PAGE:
I myself have reviewed two of them in recent years for these pages, awarding No.16 at Warkworth House Hotel eight-and-a-half in late 2014 and giving a nine to The Old Post Office Bistro, which I described as a real gem, in June 2015.
So how would the Mason’s Arms measure up?
Pretty well it turns out; it offers a different kind of experience to those listed above, but the quality of the food is just as good in its own way.
While dining is a big focus for the venue, as evidenced by its tagline – great times, great food, great company – it is very much a pub, not a restaurant, which means ordering at the bar, no table reservations for parties less than eight, no tabs and food having to be ordered by 8pm, Mondays to Saturdays (Food is also served on Sundays, noon to 6pm).
This is also reflected in the menu, which contains a relatively varied selection of pub grub and classic dishes as well as a few dishes which are a little different.
The Mason’s Arms reopened to the public in November last year, after being closed for three weeks for a £200,000 refurbishment.
The new lease of life followed the takeover by landlord Nik Spence, his cousin Neale Sander and their partners, Michelle Pollock and Lisa Bagnall, in July that year.
At the time, it was reported that, together with chef Neil Morrison, the team has helped revive the pub’s fortunes, seeing trade increase four-fold.
And it was certainly busy when we arrived around 7.30pm on Saturday; I think we managed to nab the last table as there were plenty of people in there eating.
With food service ending at 8pm, it did start to empty out later on, but it wasn’t empty by any means and while the earlier buzz died down a bit, the atmosphere remained comfortable all evening.
Having not been to the Mason’s for some years, when I first walked in to see the changed interior, I was flabbergasted.
Well, that’s not quite true, because I had looked on the website earlier in the day and seen pictures of the new look, but if I was going in blind, I would have been shocked. As it was, I was just impressed with the way it had been overhauled.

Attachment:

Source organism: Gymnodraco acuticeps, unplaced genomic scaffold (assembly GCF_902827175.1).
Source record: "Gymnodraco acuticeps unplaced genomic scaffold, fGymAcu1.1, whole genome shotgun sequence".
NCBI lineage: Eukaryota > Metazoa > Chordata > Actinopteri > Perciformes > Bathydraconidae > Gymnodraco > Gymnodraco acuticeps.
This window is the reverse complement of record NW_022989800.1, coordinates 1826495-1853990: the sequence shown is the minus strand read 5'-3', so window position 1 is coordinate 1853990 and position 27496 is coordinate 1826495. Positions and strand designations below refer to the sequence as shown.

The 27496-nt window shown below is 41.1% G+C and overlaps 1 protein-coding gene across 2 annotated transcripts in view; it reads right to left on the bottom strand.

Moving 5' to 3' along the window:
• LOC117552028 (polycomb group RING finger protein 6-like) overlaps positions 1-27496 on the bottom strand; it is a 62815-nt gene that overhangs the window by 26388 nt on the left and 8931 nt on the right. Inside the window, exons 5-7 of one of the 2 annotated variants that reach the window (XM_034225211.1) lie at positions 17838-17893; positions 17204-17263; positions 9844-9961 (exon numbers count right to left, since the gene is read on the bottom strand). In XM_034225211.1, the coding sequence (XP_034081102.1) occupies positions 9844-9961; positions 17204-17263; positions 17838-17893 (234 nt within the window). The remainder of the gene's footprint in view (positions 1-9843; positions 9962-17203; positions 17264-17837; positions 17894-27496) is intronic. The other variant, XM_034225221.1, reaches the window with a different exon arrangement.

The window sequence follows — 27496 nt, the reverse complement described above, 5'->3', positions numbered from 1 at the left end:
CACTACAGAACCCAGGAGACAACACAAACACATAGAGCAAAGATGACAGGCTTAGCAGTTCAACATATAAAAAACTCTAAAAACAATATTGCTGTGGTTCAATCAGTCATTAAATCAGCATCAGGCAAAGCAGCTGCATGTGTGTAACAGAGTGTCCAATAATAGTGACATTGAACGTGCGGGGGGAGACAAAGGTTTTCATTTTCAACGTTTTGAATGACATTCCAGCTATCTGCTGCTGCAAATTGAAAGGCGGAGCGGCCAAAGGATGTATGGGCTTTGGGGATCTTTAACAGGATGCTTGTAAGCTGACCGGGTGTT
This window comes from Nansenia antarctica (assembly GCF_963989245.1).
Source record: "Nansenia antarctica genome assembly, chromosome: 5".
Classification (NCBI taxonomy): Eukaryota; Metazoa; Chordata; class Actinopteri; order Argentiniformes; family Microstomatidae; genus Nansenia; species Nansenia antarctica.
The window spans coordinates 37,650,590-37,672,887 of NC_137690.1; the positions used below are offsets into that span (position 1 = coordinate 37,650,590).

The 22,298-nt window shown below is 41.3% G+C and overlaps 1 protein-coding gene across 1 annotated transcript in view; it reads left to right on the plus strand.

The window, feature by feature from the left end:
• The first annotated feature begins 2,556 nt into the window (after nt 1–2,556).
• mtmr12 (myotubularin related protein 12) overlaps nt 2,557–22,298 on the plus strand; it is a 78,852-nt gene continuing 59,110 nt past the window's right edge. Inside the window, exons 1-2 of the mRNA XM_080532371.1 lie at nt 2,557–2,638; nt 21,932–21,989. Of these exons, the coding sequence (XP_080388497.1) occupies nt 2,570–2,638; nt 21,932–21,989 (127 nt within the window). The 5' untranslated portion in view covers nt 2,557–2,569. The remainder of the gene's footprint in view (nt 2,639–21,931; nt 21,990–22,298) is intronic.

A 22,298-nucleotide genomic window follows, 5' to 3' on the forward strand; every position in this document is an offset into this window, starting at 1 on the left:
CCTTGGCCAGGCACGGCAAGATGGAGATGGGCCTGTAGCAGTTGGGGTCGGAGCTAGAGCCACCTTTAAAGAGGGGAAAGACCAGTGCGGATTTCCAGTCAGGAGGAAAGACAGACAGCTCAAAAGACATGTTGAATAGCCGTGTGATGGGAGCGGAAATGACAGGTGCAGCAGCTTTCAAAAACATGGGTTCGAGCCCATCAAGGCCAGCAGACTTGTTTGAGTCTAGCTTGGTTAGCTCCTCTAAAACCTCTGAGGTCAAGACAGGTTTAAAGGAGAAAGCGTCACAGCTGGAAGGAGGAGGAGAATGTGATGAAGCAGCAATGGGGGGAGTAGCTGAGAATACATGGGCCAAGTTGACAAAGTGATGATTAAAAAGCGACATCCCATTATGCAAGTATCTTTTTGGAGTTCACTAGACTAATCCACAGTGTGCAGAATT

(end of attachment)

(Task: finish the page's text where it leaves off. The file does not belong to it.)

Onto the food. The menu is extensive, running to four pages for the savoury dishes alone, with a decent variety of options from burgers, steaks and pies to fish, curries and pasta dishes.
There is also a specials board, which advertised an intriguing wood-pigeon dish on the night we were there, one which I opted not to try in the end.
Despite the wide-ranging menu, there are only four standard appetisers on offer, but perhaps this again is a nod to their emphasis on being a pub with food rather than a restaurant.
I had the traditional prawn marie-rose (£6.95), a bowl full of plump, fresh-tasting prawns in a suitably tangy sauce on salad and served with a warm, crusty bread roll, which ticked all the boxes.
Mrs O chose the crispy potato skins (£4.95), which were more like thin, crispy shavings of potato than actual skins but very tasty nonetheless. They came with two dips – garlic mayo and sweet chilli – both of which were good.
I followed my prawns with the cock and bull (£13.95), which, as you may have guessed, was chicken and steak. Strips of each were served in a sauce containing onions, mushrooms, pepper, brandy, beef jus and cream, with rice and chips. The sauce was rich and delicious and I thoroughly enjoyed it.
Across the table was the chicken fillet burger (£10.95) with tomato, basil and mozzarella, served with sweet potato fries, salad garnish, homemade salsa and coleslaw.
The tomato, basil and mozzarella was one of three choices of topping with another three for the beef burger. These are included in the overall price which is a nice way of doing it.
It went down well, but the portion sizes defeated Mrs O before the end – and desserts were a step too far.
DOES EXACTLY WHAT IT SAYS ON THE TIN
The Mason’s Arms serves pub grub, but that doesn’t mean it isn’t done properly. I was very pleased to see the following across the top of the menu: ‘All our food is home-cooked and made to order from ingredients supplied locally’. It’s also worth pointing out that both starters were very decent-sized portions, meaning another option for a lunch or snack, although the menu also offers a choice of eight baguettes (£7.95) from noon to 6pm. In terms of desserts, as well as traditional options, the pub also has an ice-cream counter serving Northumbrian gelato – another nice touch.
SELECTION FROM THE MENU
Buffalo chicken wings......£5.95
Steak and ale pie......£10.95
Northumbrian game pudding......£11.95
Bangers ’n’ mash (also v)......£9.95
Chilli burritos (also v)......£10.95
Battered cod......£9.95 (small – £6.95, whale – £12.95)
Portobello burger (v)......£9.95
Linguine Provencal (v)......£10.95
12oz gammon steak......£12.95
8oz rump steak......£12.95
10oz prime steak......£16.95
16oz rump steak......£18.95
STAR RATINGS (out of 10)
Quality of food......9
Access for the disabled......7
Toilet for the disabled......Yes
Verdict: Another string to the bow of food offerings in Warkworth.
Contact: 01665 711398 or www.the masonsarmswarkworth.co.uk/